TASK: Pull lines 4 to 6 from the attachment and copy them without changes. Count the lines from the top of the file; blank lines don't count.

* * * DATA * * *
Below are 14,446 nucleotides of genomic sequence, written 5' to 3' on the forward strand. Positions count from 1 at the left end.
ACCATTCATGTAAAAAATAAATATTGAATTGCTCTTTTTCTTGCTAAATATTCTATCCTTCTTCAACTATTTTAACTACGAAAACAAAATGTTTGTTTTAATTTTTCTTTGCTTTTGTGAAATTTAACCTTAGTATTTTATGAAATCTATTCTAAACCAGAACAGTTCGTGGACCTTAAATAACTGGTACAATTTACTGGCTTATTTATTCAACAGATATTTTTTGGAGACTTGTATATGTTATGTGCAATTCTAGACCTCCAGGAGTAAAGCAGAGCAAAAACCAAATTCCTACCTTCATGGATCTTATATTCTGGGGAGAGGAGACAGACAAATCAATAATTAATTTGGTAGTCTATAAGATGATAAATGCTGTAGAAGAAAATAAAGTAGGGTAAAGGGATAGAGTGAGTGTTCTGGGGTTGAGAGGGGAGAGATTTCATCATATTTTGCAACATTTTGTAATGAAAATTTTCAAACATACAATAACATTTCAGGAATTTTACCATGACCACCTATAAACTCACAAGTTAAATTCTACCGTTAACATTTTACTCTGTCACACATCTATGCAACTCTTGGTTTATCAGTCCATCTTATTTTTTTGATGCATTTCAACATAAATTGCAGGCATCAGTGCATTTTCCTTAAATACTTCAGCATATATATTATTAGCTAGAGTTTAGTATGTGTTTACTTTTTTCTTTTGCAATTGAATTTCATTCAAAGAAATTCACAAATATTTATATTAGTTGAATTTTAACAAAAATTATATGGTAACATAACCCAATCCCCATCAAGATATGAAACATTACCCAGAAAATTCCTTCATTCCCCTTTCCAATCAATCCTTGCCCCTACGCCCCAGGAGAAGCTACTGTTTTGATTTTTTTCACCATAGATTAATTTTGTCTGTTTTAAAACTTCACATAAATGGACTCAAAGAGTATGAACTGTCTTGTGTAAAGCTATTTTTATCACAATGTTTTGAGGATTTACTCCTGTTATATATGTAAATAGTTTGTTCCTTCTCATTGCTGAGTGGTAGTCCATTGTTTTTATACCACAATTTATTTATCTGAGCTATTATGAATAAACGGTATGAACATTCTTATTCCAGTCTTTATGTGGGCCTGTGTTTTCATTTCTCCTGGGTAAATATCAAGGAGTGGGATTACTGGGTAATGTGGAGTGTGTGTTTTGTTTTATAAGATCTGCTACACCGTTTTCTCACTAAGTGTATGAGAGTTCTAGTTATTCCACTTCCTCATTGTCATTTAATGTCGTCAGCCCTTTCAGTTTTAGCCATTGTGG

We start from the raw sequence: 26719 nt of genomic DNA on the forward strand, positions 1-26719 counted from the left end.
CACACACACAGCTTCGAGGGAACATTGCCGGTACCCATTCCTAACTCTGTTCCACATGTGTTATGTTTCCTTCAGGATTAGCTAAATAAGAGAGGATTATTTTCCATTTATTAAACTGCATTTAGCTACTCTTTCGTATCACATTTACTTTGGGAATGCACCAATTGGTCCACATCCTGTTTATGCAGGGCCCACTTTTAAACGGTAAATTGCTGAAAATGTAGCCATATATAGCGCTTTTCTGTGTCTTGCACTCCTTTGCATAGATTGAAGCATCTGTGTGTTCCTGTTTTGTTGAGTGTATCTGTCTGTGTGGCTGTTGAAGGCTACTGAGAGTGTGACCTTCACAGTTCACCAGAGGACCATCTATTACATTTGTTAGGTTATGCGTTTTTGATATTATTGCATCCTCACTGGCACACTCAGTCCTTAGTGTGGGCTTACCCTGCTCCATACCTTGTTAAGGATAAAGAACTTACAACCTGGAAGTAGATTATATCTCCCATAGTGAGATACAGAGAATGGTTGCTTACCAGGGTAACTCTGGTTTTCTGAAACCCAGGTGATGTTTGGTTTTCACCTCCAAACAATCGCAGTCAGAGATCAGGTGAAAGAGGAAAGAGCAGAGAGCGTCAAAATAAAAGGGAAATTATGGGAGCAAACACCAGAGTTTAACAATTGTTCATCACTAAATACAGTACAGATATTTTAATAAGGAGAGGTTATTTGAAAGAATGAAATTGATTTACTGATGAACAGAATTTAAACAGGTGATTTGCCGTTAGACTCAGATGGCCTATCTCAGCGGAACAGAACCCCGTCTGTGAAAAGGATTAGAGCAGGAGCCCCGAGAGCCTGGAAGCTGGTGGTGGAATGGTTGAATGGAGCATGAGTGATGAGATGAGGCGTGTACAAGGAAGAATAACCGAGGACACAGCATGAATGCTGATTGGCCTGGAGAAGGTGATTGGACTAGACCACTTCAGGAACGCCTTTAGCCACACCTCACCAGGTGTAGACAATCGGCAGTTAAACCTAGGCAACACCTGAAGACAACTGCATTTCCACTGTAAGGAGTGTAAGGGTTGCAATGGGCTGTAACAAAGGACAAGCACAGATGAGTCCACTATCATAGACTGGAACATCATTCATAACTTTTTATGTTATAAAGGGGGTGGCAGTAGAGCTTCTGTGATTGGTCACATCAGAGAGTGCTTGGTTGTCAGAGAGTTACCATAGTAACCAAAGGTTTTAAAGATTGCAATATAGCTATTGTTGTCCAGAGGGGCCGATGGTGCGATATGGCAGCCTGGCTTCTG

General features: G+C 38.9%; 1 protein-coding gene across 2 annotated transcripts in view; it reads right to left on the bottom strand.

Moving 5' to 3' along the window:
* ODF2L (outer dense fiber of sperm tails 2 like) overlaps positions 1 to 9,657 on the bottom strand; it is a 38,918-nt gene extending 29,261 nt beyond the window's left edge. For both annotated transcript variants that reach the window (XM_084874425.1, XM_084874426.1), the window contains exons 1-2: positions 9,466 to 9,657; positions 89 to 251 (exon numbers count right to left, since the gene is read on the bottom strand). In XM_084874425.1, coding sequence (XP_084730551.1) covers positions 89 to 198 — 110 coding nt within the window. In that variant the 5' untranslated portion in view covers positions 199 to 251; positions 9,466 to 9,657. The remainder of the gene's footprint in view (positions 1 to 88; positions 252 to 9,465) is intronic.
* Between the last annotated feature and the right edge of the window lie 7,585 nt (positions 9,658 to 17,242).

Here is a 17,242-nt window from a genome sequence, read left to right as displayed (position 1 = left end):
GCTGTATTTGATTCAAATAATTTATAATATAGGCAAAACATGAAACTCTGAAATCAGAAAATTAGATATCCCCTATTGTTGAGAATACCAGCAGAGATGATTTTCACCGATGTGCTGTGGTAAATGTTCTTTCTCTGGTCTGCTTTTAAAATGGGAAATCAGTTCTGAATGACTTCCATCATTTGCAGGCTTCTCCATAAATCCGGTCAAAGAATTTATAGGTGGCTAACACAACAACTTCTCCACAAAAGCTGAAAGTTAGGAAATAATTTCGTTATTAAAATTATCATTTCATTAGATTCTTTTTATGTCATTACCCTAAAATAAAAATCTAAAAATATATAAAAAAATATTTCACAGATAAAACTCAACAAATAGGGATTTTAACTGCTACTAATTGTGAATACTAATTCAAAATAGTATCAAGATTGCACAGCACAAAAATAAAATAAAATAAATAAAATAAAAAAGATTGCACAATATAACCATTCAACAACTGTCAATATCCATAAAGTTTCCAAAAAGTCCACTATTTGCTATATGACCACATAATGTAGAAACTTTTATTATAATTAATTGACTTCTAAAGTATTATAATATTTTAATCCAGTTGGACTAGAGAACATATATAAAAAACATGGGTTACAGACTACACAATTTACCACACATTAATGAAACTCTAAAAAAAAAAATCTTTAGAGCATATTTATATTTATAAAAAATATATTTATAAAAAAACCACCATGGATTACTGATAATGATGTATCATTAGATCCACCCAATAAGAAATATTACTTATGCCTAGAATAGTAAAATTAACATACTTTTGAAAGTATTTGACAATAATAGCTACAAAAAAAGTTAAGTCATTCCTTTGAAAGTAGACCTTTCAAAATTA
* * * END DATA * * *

CACACACACAGCTTCGAGGGAACATTGCCGGTACCCATTCCTAACTCTGTTCCACATGTGTTATGTTTCCTTCAGGATTAGCTAAATAAGAGAGGATTATTTTCCATTTATTAAACTGCATTTAGCTACTCTTTCGTATCACATTTACTTTGGGAATGCACCAATTGGTCCACATCCTGTTTATGCAGGGCCCACTTTTAAACGGTAAATTGCTGAAAATGTAGCCATATATAGCGCTTTTCTGTGTCTTGCACTCCTTTGCATAGATTGAAGCATCTGTGTGTTCCTGTTTTGTTGAGTGTATCTGTCTGTGTGGCTGTTGAAGGCTACTGAGAGTGTGACCTTCACAGTTCACCAGAGGACCATCTATTACATTTGTTAGGTTATGCGTTTTTGATATTATTGCATCCTCACTGGCACACTCAGTCCTTAGTGTGGGCTTACCCTGCTCCATACCTTGTTAAGGATAAAGAACTTACAACCTGGAAGTAGATTATATCTCCCATAGTGAGATACAGAGAATGGTTGCTTACCAGGGTAACTCTGGTTTTCTGAAACCCAGGTGATGTTTGGTTTTCACCTCCAAACAATCGCAGTCAGAGATCAGGTGAAAGAGGAAAGAGCAGAGAGCGTCAAAATAAAAGGGAAATTATGGGAGCAAACACCAGAGTTTAACAATTGTTCATCACTAAATACAGTACAGATATTTTAATAAGGAGAGGTTATTTGAAAGAATGAAATTGATTTACTGATGAACAGAATTTAAACAGGTGATTTGCCGTTAGACTCAGATGGCCTATCTCAGCGGAACAGAACCCCGTCTGTGAAAAGGATTAGAGCAGGAGCCCCGAGAGCCTGGAAGCTGGTGGTGGAATGGTTGAATGGAGCATGAGTGATGAGATGAGGCGTGTACAAGGAAGAATAACCGAGGACACAGCATGAATGCTGATTGGCCTGGAGAAGGTGATTGGACTAGACCACTTCAGGAACGCCTTTAGCCACACCTCACCAGGTGTAGACAATCGGCAGTTAAACCTAGGCAACACCTGAAGACAACTGCATTTCCACTGTAAGGAGTGTAAGGGTTGCAATGGGCTGTAACAAAGGACAAGCACAGATGAGTCCACTATCATAGACTGGAACATCATTCATAACTTTTTATGTTATAAAGGGGGTGGCAGTAGAGCTTCTGTGATTGGTCACATCAGAGAGTGCTTGGTTGTCAGAGAGTTACCATAGTAACCAAAGGTTTTAAAGATTGCAATATAGCTATTGTTGTCCAGAGGGGCCGATGGTGCGATATGGCAGCCTGGCTTCTG

General features: G+C 38.9%; 1 protein-coding gene across 2 annotated transcripts in view; it reads right to left on the bottom strand.

Moving 5' to 3' along the window: